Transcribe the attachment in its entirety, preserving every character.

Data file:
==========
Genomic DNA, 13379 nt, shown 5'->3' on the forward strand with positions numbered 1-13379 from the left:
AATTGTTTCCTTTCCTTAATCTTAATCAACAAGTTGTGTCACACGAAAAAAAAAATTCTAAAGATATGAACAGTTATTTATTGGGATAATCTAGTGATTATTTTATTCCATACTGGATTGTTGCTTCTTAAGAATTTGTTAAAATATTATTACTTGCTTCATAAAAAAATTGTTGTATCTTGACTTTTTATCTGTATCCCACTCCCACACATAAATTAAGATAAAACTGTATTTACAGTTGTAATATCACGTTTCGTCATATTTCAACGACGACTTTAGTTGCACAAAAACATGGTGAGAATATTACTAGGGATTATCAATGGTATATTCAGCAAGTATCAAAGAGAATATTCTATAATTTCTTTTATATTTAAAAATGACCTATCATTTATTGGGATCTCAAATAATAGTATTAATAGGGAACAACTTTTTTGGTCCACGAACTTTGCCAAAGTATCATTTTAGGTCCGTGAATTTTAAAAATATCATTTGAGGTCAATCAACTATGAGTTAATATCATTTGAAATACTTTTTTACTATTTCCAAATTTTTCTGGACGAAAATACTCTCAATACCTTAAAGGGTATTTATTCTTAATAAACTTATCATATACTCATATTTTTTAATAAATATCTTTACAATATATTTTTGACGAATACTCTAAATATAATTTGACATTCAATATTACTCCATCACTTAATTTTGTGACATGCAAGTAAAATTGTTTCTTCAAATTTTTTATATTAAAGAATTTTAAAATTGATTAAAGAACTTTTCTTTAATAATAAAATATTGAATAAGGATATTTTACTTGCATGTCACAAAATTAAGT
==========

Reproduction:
Genomic DNA, 13379 nt, shown 5'->3' on the forward strand with positions numbered 1-13379 from the left:
AATTGTTTCCTTTCCTTAATCTTAATCAACAAGTTGTGTCACACGAAAAAAAAAATTCTAAAGATATGAACAGTTATTTATTGGGATAATCTAGTGATTATTTTATTCCATACTGGATTGTTGCTTCTTAAGAATTTGTTAAAATATTATTACTTGCTTCATAAAAAAATTGTTGTATCTTGACTTTTTATCTGTATCCCACTCCCACACATAAATTAAGATAAAACTGTATTTACAGTTGTAATATCACGTTTCGTCATATTTCAACGACGACTTTAGTTGCACAAAAACATGGTGAGAATATTACTAGGGATTATCAATGGTATATTCAGCAAGTATCAAAGAGAATATTCTATAATTTCTTTTATATTTAAAAATGACCTATCATTTATTGGGATCTCAAATAATAGTATTAATAGGGAACAACTTTTTTGGTCCACGAACTTTGCCAAAGTATCATTTTAGGTCCGTGAATTTTAAAAATATCATTTGAGGTCAATCAACTATGAGTTAATATCATTTGAAATACTTTTTTACTATTTCCAAATTTTTCTGGACGAAAATACTCTCAATACCTTAAAGGGTATTTATTCTTAATAAACTTATCATATACTCATATTTTTTAATAAATATCTTTACAATATATTTTTGACGAATACTCTAAATATAATTTGACATTCAATATTACTCCATCACTTAATTTTGTGACATGCAAGTAAAATTGTTTCTTCAAATTTTTTATATTAAAGAATTTTAAAATTGATTAAAGAACTTTTCTTTAATAATAAAATATTGAATAAGGATATTTTACTTGCATGTCACAAAATTAAGT